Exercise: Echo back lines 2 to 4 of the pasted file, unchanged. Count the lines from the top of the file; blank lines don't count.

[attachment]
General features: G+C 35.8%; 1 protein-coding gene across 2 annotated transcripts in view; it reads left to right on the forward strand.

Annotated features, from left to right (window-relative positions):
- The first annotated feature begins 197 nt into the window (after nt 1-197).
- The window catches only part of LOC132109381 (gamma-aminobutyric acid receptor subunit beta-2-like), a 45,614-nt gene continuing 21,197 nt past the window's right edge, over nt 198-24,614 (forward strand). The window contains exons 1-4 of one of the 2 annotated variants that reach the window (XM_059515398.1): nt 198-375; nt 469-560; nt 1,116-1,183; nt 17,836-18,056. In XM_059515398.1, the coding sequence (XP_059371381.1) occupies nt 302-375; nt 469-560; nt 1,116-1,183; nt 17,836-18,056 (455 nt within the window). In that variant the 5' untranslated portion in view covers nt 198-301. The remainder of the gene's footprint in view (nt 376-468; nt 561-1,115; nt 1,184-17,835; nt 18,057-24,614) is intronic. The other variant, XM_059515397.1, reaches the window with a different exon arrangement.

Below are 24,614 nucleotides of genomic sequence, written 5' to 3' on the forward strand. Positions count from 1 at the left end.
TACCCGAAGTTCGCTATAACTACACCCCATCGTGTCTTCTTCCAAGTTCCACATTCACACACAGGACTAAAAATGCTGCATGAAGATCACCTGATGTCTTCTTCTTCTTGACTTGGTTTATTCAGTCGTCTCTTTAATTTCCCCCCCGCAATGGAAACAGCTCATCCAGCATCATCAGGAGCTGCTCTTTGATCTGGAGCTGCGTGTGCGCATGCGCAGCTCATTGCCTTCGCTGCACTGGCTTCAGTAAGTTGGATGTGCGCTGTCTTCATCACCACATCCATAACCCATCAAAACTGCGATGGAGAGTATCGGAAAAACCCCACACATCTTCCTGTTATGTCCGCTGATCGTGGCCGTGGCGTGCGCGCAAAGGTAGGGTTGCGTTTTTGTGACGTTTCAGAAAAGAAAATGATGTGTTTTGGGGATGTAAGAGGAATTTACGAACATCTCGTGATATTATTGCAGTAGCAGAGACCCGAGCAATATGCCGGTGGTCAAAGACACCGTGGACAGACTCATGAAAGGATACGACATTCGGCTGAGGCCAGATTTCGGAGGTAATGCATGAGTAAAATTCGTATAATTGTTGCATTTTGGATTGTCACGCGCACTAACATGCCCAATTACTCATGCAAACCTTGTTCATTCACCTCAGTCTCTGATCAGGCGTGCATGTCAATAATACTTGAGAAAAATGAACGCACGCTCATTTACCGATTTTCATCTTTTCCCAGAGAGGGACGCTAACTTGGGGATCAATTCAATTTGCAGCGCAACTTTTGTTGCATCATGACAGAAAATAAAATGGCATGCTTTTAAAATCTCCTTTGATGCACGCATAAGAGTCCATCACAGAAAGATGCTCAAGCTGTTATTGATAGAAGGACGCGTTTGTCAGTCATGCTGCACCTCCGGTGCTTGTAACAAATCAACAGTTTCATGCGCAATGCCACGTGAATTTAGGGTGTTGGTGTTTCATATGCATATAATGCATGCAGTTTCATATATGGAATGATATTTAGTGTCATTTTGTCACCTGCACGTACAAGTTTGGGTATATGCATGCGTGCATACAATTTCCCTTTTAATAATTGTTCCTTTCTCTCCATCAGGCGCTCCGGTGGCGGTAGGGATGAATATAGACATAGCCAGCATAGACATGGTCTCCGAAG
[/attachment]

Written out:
Annotated features, from left to right (window-relative positions):
- The first annotated feature begins 197 nt into the window (after nt 1-197).
- The window catches only part of LOC132109381 (gamma-aminobutyric acid receptor subunit beta-2-like), a 45,614-nt gene continuing 21,197 nt past the window's right edge, over nt 198-24,614 (forward strand). The window contains exons 1-4 of one of the 2 annotated variants that reach the window (XM_059515398.1): nt 198-375; nt 469-560; nt 1,116-1,183; nt 17,836-18,056. In XM_059515398.1, the coding sequence (XP_059371381.1) occupies nt 302-375; nt 469-560; nt 1,116-1,183; nt 17,836-18,056 (455 nt within the window). In that variant the 5' untranslated portion in view covers nt 198-301. The remainder of the gene's footprint in view (nt 376-468; nt 561-1,115; nt 1,184-17,835; nt 18,057-24,614) is intronic. The other variant, XM_059515397.1, reaches the window with a different exon arrangement.